COMMENTARY | Even at the time of his offseason re-signing, Chicago Cubs third baseman Ian Stewart was not exactly greeted with open arms. After all, the 27-year-old hit only .201 with five home runs in an injury-shortened season a year ago.
In a young career that has been big on potential and small on production, Stewart was supposed to come into this season finally healthy again. Instead, he has played all of one spring training game. In his absence, Luis Valbuena has played opportunistically, hitting a solid .286.
If the $2 million the Cubs are paying Stewart seemed like too much in December, that perception only increased when ESPN reported that Stewart would start the season on the disabled list. The announcement wasn't exactly a surprise, but it still came with its own bit of sting.
Opening day for the Cubs is on April 1 against the Pittsburgh Pirates, but Stewart is still trying to recover from a strained left quad. He looked to be progressing but then re-injured the muscle in a minor-league appearance.
Assuming we can trust both Stewart and the Cubs' training staff, there are certainly limiting degrees to which we can really fault an athlete for injury. But there is also the whole business side of baseball, and for all of Stewart's supposed talent, the investment in him has not paid off. Some athletes are just more injury-prone than others.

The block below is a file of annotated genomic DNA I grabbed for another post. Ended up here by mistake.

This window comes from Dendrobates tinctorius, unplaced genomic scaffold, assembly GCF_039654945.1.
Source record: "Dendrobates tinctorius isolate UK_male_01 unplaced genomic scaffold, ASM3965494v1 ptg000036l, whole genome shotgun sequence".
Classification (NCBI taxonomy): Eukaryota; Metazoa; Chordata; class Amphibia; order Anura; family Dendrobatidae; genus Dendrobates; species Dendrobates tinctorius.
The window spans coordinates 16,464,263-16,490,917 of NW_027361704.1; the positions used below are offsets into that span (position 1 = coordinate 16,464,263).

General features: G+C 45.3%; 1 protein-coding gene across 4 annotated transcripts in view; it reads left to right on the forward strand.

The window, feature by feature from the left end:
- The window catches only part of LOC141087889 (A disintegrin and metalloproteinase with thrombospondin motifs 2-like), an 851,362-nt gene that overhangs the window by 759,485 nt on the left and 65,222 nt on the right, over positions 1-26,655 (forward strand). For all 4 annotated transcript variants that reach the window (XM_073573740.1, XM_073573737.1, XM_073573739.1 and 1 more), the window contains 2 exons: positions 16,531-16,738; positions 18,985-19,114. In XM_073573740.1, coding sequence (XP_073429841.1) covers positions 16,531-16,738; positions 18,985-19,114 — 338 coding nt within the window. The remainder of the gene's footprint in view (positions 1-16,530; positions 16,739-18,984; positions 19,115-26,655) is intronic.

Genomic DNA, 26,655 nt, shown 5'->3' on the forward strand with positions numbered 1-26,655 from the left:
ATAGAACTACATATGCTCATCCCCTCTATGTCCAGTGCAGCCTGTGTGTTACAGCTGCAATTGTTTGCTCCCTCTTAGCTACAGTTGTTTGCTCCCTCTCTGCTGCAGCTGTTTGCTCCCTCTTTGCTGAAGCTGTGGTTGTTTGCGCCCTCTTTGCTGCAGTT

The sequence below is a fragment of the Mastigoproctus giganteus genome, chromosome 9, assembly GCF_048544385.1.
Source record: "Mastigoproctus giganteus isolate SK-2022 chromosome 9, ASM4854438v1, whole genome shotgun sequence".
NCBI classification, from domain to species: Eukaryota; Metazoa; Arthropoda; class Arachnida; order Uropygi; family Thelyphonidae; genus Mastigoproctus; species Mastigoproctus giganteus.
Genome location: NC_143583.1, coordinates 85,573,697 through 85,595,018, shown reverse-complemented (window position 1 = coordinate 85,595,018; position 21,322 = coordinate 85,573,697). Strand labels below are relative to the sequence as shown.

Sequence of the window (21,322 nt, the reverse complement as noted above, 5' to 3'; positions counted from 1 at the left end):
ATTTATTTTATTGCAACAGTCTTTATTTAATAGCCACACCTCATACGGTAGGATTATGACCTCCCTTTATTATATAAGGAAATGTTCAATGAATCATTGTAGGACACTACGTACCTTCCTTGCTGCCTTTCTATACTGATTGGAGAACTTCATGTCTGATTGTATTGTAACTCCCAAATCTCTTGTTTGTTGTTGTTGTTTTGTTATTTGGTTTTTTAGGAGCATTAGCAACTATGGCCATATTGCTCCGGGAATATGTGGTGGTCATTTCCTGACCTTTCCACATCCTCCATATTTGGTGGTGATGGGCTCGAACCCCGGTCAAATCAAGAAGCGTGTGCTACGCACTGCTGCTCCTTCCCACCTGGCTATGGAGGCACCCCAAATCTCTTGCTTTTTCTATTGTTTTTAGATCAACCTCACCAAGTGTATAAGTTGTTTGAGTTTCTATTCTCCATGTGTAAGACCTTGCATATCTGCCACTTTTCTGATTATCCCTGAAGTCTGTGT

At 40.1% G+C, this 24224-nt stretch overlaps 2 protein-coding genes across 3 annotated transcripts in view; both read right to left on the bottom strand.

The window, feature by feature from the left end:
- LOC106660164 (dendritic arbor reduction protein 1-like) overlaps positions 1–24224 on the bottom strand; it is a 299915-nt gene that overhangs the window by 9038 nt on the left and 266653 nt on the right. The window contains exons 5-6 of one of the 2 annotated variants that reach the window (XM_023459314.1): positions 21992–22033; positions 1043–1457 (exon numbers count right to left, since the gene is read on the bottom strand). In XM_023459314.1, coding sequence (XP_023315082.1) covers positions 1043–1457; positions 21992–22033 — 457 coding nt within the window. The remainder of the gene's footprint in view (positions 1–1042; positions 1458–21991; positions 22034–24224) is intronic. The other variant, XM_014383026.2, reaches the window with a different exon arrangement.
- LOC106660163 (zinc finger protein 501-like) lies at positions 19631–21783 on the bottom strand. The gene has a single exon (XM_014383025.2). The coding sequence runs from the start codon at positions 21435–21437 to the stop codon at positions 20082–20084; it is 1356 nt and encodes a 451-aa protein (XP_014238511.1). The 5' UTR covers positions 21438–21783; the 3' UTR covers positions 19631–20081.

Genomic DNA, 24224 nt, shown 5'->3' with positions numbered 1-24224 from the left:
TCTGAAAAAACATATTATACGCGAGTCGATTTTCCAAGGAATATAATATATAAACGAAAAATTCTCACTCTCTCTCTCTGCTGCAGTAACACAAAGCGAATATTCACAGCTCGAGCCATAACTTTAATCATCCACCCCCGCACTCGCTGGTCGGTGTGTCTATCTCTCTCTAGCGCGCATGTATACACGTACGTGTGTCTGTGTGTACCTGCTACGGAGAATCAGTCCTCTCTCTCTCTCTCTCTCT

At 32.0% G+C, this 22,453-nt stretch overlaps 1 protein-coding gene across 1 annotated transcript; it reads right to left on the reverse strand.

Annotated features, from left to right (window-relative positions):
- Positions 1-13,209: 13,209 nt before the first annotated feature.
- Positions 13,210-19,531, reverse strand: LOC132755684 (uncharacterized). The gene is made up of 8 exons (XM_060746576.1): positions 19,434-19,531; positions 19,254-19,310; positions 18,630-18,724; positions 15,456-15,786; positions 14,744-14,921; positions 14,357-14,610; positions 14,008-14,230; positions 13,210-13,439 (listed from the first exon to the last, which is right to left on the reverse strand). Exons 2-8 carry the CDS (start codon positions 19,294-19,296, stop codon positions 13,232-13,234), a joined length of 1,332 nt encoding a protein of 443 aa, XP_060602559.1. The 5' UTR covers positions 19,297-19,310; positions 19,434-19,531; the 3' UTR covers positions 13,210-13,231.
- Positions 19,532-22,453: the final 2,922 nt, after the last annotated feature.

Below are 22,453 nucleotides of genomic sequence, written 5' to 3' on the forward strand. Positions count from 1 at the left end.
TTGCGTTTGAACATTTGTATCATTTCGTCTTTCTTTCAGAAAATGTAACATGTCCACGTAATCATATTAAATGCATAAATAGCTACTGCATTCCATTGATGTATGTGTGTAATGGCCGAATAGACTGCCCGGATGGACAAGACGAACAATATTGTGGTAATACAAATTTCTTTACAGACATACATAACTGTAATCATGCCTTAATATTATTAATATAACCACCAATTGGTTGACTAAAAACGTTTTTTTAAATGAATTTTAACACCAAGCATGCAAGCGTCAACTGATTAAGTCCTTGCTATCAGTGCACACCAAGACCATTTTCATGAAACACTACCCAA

I'll concede that Stewart is still (relatively) young, and he could definitely prove me wrong, but his leash has to be short at this point. With his injuries combined with a tendency to strike out and under-perform, I have a hard time seeing how he fits in the Cubs' long-term plan. Even Stewart's time in Colorado was riddled with injuries and bouncing back and forth between the minor leagues and the big leagues. His defense doesn't exactly light the world on fire, either.
Valbuena may not be the Cubs' long-term solution, but why not invest in a younger prospect? Could Javier Baez, for example, learn to play third base? Or is there a good third-base prospect the Cubs might be able to pick up in an upcoming trade involving, say, Matt Garza, Carlos Marmol, or Alfonso Soriano?
Whatever the solution, surely the Cubs do not have to continue throwing away money and a potential roster spot to another player who "might be good someday."
Chris Schumerth is a freelance writer who grew up in Northern Indiana following the Cubs. You can follow him on Twitter @schumes22.
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